Alzheimer’s: Struggling to Understand Behaviors


A program is coming to the area on Thursday, July 27 to help people whose loved ones experience the behaviors of Alzheimer’s disease.

In Kentucky alone it is estimated that 70,000 individuals have Alzheimer’s disease and 271,000 people are their caregivers. 271,000 caregivers are dealing with strange behaviors that they may not know how to deal with.  Wandering, hallucinations, paranoia, aggression, shadowing, the exaggerated use of curse words.  These are just a few of the many behaviors that can accompany a diagnosis of Alzheimer’s disease or a related dementia.  What causes them? What can we do about them?

What caregivers do not always understand is that these behaviors communicate messages from our loved ones because of the inability to verbalize their wants, needs, and feelings and because the person with the disease now has a reality all their own.  Many caregivers think that their loved one is being difficult on purpose, but in reality, their loved one is having a very difficult time.  Rather than being defensive when blamed for something by their loved one, it is much better to apologize, even if the caregiver did nothing wrong. It can quickly ease the situation.

Wandering may often communicate boredom, hunger or thirst or even a need to go to the bathroom.  Sudden changes in behaviors may be linked to changes in the person’s routine or an infection.

What should caregivers do when their loved ones experience these behaviors? Put on your detective hat.  Detect and connect.  Join their reality.  What might be causing the behavior?  Look at the physical needs of the person. Is the person hungry, thirsty, or need to go to the restroom? Is the person sick? Once  these needs have been ruled out look at the environment. Has the person’s routine changed? Is the person overstimulated? Is the person stimulated enough?  What are the person’s emotional needs?  How does the situation feel to your loved one? Try to identify the feelings behind the behavior of your loved one.”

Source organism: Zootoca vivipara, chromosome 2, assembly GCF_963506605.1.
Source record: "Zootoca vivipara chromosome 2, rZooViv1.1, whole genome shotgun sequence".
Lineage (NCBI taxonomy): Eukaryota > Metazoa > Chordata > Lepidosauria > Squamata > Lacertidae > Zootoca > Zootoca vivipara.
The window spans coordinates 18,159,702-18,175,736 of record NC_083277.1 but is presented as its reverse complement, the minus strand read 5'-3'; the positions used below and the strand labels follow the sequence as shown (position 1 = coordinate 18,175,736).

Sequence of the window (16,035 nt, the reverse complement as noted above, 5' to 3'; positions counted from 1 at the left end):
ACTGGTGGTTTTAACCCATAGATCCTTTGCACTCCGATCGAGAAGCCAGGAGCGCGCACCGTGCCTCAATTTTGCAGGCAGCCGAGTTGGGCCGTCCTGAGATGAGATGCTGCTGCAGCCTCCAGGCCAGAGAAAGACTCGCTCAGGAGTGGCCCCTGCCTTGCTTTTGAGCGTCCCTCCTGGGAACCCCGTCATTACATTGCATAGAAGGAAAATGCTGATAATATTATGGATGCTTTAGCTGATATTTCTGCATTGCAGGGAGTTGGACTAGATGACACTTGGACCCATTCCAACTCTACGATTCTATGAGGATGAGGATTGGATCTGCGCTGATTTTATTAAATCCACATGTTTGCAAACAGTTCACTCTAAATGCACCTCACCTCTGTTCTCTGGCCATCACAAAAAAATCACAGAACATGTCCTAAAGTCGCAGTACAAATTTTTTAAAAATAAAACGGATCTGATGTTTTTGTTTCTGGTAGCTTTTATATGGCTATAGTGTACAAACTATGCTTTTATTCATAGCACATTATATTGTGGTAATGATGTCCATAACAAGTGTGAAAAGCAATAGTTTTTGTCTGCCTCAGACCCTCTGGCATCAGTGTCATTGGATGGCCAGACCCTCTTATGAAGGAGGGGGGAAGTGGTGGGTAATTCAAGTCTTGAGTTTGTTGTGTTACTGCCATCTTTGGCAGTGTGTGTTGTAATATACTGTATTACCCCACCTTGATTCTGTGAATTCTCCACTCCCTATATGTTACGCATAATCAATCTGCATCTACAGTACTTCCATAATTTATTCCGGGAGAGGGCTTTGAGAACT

To learn more about behaviors, join in on a Telehealth program: Management of Behavioral Symptoms in Dementia that will be offered from 6:30-8pm EST on Thursday, July 27th at the following locations:

  • Appalachian Regional Hospital in Harlan
  • Letcher Manor Nursing and Rehabilitation in Whitesburg
  • Pikeville Medical Center in Pikeville
  • Manchester Memorial Hospital in Manchester
  • UK Center for Excellence in Rural Health in Hazard
  • McDowell ARH

This program is offered through an interactive telemedicine system to connect with persons who are impacted by Alzheimer’s disease and related memory disorders, providing education and supportive services across the state of Kentucky.  A panel of experts from the University of Kentucky Sanders Brown Center on Aging and the Alzheimer’s Association will answer audience questions.  This event is free and open to the public.  To register, please contact Hardin Stevens at 859-323-2997 or by July 20th.


About the Alzheimer’s Association

The Alzheimer’s Association is the world’s leading voluntary health organization in Alzheimer’s care, support and research. It is the largest nonprofit funder of Alzheimer’s research. The Association’s mission is to eliminate Alzheimer’s disease through the advancement of research; to provide and enhance care and support for all affected; and to reduce the risk of dementia through the promotion of brain health. Its vision is a world without Alzheimer’s. Visit or call 800.272.3900.


UK Sanders Brown Center on Aging

The University of Kentucky Sanders-Brown Center on Aging (SBCoA) basic and clinical scientists work together to improve the health of the elderly in Kentucky and beyond through research dedicated to understanding the aging process and age-related brain diseases, and education, outreach and clinical programs that promote healthy brain aging.

Over the past three decades, SBCoA has flourished and has emerged as one of the nation’s leading centers on aging. Major foci of the Center are basic and applied research in Alzheimer’s disease and related neurodegenerative disorders.  Visit or contact 859.323.6040.